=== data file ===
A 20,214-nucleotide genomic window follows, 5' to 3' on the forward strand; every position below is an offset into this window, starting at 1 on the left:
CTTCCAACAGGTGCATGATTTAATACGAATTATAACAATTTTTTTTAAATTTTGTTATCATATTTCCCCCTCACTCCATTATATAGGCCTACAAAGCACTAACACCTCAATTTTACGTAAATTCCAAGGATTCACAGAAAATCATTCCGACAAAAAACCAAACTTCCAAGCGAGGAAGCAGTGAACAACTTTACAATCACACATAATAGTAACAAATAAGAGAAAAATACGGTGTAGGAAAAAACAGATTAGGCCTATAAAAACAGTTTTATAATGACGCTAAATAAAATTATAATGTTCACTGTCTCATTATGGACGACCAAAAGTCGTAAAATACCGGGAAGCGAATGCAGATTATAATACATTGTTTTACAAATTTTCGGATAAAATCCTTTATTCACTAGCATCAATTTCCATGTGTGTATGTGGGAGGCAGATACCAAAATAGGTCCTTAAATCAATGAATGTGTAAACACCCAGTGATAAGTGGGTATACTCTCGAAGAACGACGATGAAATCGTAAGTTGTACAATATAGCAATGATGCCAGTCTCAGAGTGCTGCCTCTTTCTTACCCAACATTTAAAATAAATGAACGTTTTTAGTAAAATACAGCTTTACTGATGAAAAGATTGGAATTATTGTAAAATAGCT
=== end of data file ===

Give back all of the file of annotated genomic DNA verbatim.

A 20,214-nucleotide genomic window follows, 5' to 3' on the forward strand; every position below is an offset into this window, starting at 1 on the left:
CTTCCAACAGGTGCATGATTTAATACGAATTATAACAATTTTTTTTAAATTTTGTTATCATATTTCCCCCTCACTCCATTATATAGGCCTACAAAGCACTAACACCTCAATTTTACGTAAATTCCAAGGATTCACAGAAAATCATTCCGACAAAAAACCAAACTTCCAAGCGAGGAAGCAGTGAACAACTTTACAATCACACATAATAGTAACAAATAAGAGAAAAATACGGTGTAGGAAAAAACAGATTAGGCCTATAAAAACAGTTTTATAATGACGCTAAATAAAATTATAATGTTCACTGTCTCATTATGGACGACCAAAAGTCGTAAAATACCGGGAAGCGAATGCAGATTATAATACATTGTTTTACAAATTTTCGGATAAAATCCTTTATTCACTAGCATCAATTTCCATGTGTGTATGTGGGAGGCAGATACCAAAATAGGTCCTTAAATCAATGAATGTGTAAACACCCAGTGATAAGTGGGTATACTCTCGAAGAACGACGATGAAATCGTAAGTTGTACAATATAGCAATGATGCCAGTCTCAGAGTGCTGCCTCTTTCTTACCCAACATTTAAAATAAATGAACGTTTTTAGTAAAATACAGCTTTACTGATGAAAAGATTGGAATTATTGTAAAATAGCT